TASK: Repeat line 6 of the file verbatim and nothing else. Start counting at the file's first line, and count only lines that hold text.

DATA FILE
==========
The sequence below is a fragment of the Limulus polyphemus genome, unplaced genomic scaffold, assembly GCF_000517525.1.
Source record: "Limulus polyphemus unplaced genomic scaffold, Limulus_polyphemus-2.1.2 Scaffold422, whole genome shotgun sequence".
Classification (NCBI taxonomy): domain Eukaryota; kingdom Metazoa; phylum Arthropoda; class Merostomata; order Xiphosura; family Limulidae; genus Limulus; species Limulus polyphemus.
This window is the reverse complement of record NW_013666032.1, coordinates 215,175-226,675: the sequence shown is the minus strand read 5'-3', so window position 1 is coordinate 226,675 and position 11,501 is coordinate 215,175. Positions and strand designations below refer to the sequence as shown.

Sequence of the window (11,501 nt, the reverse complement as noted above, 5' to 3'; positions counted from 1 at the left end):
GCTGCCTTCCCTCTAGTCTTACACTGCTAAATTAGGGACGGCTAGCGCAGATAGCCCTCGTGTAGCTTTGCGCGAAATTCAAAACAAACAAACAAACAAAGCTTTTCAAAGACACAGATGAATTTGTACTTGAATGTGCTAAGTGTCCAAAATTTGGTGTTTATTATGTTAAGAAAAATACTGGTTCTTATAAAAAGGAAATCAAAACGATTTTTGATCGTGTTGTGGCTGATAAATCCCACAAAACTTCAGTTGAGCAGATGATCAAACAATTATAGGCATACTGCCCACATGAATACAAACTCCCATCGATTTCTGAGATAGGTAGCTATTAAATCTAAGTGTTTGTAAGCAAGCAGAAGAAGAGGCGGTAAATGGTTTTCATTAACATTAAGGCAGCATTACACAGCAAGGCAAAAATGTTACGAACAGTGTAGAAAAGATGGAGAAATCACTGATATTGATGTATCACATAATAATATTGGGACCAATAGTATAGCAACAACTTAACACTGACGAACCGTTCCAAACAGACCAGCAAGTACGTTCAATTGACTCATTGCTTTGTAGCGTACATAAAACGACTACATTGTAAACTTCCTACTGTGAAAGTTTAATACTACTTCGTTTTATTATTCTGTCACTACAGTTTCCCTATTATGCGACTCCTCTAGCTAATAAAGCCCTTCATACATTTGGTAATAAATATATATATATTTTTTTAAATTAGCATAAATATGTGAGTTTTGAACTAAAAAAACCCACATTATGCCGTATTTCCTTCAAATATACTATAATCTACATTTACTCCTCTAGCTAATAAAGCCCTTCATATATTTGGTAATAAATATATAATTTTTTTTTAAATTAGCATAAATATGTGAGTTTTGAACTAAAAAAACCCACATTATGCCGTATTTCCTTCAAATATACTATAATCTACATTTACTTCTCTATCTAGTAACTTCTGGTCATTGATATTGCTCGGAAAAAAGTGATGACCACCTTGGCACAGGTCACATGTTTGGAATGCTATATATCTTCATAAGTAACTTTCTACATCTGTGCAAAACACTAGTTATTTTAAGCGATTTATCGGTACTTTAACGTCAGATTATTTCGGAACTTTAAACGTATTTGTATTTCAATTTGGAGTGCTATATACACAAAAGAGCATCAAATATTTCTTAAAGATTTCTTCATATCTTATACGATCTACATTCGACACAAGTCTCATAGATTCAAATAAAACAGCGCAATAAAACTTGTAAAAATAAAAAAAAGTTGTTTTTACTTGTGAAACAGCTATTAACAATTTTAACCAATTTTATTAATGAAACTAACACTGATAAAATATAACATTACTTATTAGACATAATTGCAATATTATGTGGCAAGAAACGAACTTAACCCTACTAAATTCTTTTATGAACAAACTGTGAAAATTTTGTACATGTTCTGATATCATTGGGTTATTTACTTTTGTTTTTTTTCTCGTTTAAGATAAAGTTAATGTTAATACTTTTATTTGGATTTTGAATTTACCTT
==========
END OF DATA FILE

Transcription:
GCTGCCTTCCCTCTAGTCTTACACTGCTAAATTAGGGACGGCTAGCGCAGATAGCCCTCGTGTAGCTTTGCGCGAAATTCAAAACAAACAAACAAACAAAGCTTTTCAAAGACACAGATGAATTTGTACTTGAATGTGCTAAGTGTCCAAAATTTGGTGTTTATTATGTTAAGAAAAATACTGGTTCTTATAAAAAGGAAATCAAAACGATTTTTGATCGTGTTGTGGCTGATAAATCCCACAAAACTTCAGTTGAGCAGATGATCAAACAATTATAGGCATACTGCCCACATGAATACAAACTCCCATCGATTTCTGAGATAGGTAGCTATTAAATCTAAGTGTTTGTAAGCAAGCAGAAGAAGAGGCGGTAAATGGTTTTCATTAACATTAAGGCAGCATTACACAGCAAGGCAAAAATGTTACGAACAGTGTAGAAAAGATGGAGAAATCACTGATATTGATGTATCACATAATAATATTGGGACCAATAGTATAGCAACAACTTAACACTGACGAACCGTTCCAAACAGACCAGCAAGTACGTTCAATTGACTCATTGCTTTGTAGCGTACATAAAACGACTACATTGTAAACTTCCTACTGTGAAAGTTTAATACTACTTCGTTTTATTATTCTGTCACTACAGTTTCCCTATTATGCGACTCCTCTAGCTAATAAAGCCCTTCATACATTTGGTAATAAATATATATATATTTTTTTAAATTAGCATAAATATGTGAGTTTTGAACTAAAAAAACCCACATTATGCCGTATTTCCTTCAAATATACTATAATCTACATTTACTCCTCTAGCTAATAAAGCCCTTCATATATTTGGTAATAAATATATAATTTTTTTTTAAATTAGCATAAATATGTGAGTTTTGAACTAAAAAAACCCACATTATGCCGTATTTCCTTCAAATATACTATAATCTACATTTACTTCTCTATCTAGTAACTTCTGGTCATTGATATTGCTCGGAAAAAAGTGATGACCACCTTGGCACAGGTCACATGTTTGGAATGCTATATATCTTCATAAGTAACTTTCTACATCTGTGCAAAACACTAGTTATTTTAAGCGATTTATCGGTACTTTAACGTCAGATTATTTCGGAACTTTAAACGTATTTGTATTTCAATTTGGAGTGCTATATACACAAAAGAGCATCAAATATTTCTTAAAGATTTCTTCATATCTTATACGATCTACATTCGACACAAGTCTCATAGATTCAAATAAAACAGCGCAATAAAACTTGTAAAAATAAAAAAAAGTTGTTTTTACTTGTGAAACAGCTATTAACAATTTTAACCAATTTTATTAATGAAACTAACACTGATAAAATATAACATTACTTATTAGACATAATTGCAATATTATGTGGCAAGAAACGAACTTAACCCTACTAAATTCTTTTATGAACAAACTGTGAAAATTTTGTACATGTTCTGATATCATTGGGTTATTTACTTTTGTTTTTTTTCTCGTTTAAGATAAAGTTAATGTTAATACTTTTATTTGGATTTTGAATTTACCTT